I had a few “self assigned homework exercises” I have to do this weekend. I was planning to do a video webcast with an EFSS vendor soon, and the theme should be around ransomware. Then one of the iXsystems™ resellers, unrelated to the first exercise, was talking about this ransomware messaging yesterday after we did a technical training with them. And this weekend is coming on a bit light as well. So I thought I could bring all these things, including checking out the TrueNAS® CORE 12.0, together in a video (using Free Cam), of which I would do for the first time as well. WOW!I can kill 4 birds with one stone! All together in one blog!
It could be Adam Brown 89 or worse
Trust me. You do not want AdamBrown89 as your friend. Or his thousands of ransomware friends.
When (not if) you are infected by ransomware, you get a friendly message like this in the screenshot below. I got this from a local company who asked for my help a few months ago.
AdamBrown89 ransomware message
I have written about this before. NAS (Network Attached Storage) has become a gold mine for ransomware attackers, and many entry level NAS products are heavily inflicted with security flaws and vulnerabilities. Here are a few notable articles in year 2020 alone. [ Note: This has been my journal of the security flaws of NAS devices from 2020 onwards ]
Early in the year, I wrote about NAS systems being a high impact target for ransomware. I called NAS a goldmine for ransomware. This is still very true because NAS systems are the workhorses of many organizations. They serve files and folders and from it, the sharing and collaboration of Work.
Another common function for NAS systems is being a target for backups. In small medium organizations, backup software often direct their backups to a network drive in the network. Even for larger enterprise customers too, NAS is the common destination for backups.
Typical NAS backup for small medium organizations.
Backup to Data Domain with NAS (NFS, CIFS) Protocols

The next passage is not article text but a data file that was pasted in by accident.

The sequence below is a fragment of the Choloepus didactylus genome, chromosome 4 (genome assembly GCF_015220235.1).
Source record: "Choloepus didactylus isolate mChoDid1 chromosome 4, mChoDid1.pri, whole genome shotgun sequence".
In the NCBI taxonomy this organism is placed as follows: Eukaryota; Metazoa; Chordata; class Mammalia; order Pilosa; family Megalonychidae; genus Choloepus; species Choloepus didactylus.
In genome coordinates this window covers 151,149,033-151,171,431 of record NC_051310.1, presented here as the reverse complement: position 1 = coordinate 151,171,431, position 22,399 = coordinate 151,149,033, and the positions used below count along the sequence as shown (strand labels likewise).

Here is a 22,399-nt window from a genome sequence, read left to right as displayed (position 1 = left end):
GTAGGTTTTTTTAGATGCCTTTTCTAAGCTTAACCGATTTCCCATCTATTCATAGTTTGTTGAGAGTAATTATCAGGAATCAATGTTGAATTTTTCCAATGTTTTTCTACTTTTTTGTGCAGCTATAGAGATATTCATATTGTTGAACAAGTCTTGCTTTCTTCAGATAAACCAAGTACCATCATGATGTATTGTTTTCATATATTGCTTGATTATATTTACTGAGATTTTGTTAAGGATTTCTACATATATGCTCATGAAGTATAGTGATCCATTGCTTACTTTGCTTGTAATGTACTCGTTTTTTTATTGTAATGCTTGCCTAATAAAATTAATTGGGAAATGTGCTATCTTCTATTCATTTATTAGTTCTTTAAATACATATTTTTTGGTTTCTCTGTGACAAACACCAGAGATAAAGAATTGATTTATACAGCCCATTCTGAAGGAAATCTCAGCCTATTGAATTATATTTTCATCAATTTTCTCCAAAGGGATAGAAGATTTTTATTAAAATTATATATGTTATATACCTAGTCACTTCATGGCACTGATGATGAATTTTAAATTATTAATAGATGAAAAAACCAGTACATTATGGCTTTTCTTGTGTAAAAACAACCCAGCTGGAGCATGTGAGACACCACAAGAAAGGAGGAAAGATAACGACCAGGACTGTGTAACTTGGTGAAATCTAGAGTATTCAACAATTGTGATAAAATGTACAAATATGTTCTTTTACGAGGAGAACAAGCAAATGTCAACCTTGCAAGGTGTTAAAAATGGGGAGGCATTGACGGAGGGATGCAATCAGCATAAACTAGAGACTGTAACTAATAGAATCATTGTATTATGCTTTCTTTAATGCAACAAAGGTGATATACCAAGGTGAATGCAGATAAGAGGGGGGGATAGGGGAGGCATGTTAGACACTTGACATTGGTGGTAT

Ransomware is obviously targeting the backup as another high impact target, with the potential to disrupt the rescue and the restoration of the work files and folders.
It is from one of my FreeNAS customers daily security run logs, emailed to our firstname.lastname@example.org alias. It is attempting a brute force attack trying to crack the authentication barrier via the exposed SSH port.
Just days after the installation was completed months ago, a bot has been doing IP port scans on our system, and found the SSH port open. (We used it for remote support). It has been trying every since, and we have been observing the source IP addresses.
The new Ransomware attack vector
This is not surprising to me. Ransomware has become more sophisticated and more damaging than ever because the monetary returns from the ransomware are far more effective and lucrative than other cybersecurity threats so far. And the easiest preys are the weakest link in the People, Process and Technology chain. Phishing breaches through social engineering, emails are the most common attack vectors, but there are vhishing (via voicemail) and smshing (via SMS) out there too. Of course, we do not discount other attack vectors such as mal-advertising sites, or exploits and so on. Anything to deliver the ransomware payload.